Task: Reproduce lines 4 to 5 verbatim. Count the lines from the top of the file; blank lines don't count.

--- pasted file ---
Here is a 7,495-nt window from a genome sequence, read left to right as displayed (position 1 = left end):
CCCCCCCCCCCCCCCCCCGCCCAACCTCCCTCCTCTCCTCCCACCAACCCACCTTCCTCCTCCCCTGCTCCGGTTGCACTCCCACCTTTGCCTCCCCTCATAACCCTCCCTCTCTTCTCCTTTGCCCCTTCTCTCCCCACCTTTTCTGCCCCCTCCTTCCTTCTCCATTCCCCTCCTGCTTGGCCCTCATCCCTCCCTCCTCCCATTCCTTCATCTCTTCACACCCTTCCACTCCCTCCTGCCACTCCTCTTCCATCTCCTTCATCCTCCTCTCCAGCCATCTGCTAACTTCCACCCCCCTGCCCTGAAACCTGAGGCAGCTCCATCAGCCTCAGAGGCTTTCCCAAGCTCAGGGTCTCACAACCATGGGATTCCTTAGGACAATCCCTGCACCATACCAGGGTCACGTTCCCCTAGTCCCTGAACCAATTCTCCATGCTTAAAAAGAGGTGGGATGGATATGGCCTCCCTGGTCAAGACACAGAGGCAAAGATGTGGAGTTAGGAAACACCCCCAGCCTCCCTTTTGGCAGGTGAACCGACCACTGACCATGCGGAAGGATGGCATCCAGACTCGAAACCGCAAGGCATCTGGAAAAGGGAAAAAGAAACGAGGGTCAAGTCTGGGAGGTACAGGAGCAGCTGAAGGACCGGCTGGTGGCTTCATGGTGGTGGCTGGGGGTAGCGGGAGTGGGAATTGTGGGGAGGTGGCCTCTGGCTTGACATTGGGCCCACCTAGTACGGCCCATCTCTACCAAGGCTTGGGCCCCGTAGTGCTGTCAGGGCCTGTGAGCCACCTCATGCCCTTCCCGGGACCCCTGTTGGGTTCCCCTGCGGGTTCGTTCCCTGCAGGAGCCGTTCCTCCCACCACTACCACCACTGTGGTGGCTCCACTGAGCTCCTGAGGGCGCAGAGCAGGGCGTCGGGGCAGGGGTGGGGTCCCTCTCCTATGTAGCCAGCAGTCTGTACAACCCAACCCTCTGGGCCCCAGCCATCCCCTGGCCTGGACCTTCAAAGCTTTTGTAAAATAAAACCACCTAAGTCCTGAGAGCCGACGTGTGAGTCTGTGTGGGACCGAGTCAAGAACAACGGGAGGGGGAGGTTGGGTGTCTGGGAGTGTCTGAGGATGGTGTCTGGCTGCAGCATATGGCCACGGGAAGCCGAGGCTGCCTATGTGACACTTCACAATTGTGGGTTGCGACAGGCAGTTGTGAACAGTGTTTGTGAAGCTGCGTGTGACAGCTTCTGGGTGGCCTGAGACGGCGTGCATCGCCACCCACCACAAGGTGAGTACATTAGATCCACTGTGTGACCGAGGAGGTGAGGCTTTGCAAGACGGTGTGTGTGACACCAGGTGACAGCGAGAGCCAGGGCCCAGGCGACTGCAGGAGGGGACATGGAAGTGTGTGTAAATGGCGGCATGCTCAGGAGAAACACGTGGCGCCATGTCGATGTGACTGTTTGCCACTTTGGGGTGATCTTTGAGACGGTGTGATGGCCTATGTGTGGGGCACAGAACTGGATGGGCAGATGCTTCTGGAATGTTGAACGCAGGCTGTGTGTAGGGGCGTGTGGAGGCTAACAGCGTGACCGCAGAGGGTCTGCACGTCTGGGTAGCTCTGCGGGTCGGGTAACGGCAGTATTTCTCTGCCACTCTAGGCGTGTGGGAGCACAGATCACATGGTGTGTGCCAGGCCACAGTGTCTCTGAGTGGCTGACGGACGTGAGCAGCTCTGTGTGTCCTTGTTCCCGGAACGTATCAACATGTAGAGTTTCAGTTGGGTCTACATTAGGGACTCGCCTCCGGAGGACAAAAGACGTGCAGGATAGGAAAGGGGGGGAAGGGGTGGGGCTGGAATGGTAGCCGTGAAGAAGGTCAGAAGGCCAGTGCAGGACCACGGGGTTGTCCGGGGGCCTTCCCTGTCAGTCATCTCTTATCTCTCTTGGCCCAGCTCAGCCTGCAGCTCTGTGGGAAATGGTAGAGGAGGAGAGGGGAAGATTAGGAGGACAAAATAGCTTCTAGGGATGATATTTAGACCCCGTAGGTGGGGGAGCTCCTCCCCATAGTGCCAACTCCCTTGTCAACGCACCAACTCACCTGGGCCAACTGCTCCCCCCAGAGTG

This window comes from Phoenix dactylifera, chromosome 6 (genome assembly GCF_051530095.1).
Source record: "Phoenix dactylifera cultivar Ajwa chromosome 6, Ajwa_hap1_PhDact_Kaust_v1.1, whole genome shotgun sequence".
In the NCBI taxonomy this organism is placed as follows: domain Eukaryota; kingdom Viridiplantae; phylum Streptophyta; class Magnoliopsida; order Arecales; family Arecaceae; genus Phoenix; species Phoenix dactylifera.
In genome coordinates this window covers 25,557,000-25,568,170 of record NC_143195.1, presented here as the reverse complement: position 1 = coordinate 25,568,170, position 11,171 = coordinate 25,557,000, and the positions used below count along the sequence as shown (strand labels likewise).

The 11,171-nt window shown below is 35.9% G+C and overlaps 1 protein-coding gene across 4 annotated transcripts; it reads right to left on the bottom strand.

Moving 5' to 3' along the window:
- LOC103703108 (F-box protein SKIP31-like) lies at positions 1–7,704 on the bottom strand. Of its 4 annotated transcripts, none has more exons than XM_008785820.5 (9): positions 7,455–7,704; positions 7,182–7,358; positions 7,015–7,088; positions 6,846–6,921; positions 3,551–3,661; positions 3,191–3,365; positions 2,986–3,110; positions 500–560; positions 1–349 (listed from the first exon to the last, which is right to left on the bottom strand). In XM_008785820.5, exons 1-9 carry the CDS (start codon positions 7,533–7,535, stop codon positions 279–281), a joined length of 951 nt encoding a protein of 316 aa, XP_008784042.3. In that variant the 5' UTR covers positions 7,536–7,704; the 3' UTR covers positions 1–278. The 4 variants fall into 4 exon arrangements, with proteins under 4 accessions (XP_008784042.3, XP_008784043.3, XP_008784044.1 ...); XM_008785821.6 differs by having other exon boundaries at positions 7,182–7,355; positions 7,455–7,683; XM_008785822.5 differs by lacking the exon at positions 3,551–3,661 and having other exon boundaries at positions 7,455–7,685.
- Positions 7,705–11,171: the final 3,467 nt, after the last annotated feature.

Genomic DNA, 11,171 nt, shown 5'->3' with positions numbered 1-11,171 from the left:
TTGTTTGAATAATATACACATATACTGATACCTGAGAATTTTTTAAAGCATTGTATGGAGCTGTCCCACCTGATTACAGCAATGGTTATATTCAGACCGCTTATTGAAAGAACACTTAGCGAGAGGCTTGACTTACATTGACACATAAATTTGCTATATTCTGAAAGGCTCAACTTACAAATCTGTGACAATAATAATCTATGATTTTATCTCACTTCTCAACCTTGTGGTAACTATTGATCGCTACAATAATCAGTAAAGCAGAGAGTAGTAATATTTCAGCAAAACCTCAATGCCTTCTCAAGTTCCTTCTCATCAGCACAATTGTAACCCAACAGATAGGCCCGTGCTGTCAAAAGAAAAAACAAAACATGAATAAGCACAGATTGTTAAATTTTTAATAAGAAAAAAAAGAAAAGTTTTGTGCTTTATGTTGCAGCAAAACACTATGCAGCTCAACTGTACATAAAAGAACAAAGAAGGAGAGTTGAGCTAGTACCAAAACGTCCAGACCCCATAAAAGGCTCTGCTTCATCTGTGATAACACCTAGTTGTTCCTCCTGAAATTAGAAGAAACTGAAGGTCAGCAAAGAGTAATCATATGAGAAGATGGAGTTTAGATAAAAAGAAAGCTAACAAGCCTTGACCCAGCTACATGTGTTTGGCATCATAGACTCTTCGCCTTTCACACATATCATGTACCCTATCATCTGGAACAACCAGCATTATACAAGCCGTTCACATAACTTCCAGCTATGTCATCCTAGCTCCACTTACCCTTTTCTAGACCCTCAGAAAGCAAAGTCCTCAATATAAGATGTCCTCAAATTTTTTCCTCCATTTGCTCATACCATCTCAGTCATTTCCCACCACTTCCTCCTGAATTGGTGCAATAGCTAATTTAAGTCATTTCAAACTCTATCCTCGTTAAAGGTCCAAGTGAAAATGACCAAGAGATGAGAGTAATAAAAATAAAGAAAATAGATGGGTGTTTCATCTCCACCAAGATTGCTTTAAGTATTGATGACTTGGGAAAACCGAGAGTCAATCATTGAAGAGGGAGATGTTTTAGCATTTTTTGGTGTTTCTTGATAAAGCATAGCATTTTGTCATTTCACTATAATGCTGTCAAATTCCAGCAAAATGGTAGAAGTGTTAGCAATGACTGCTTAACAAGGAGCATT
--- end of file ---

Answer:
Source record: "Phoenix dactylifera cultivar Ajwa chromosome 6, Ajwa_hap1_PhDact_Kaust_v1.1, whole genome shotgun sequence".
In the NCBI taxonomy this organism is placed as follows: domain Eukaryota; kingdom Viridiplantae; phylum Streptophyta; class Magnoliopsida; order Arecales; family Arecaceae; genus Phoenix; species Phoenix dactylifera.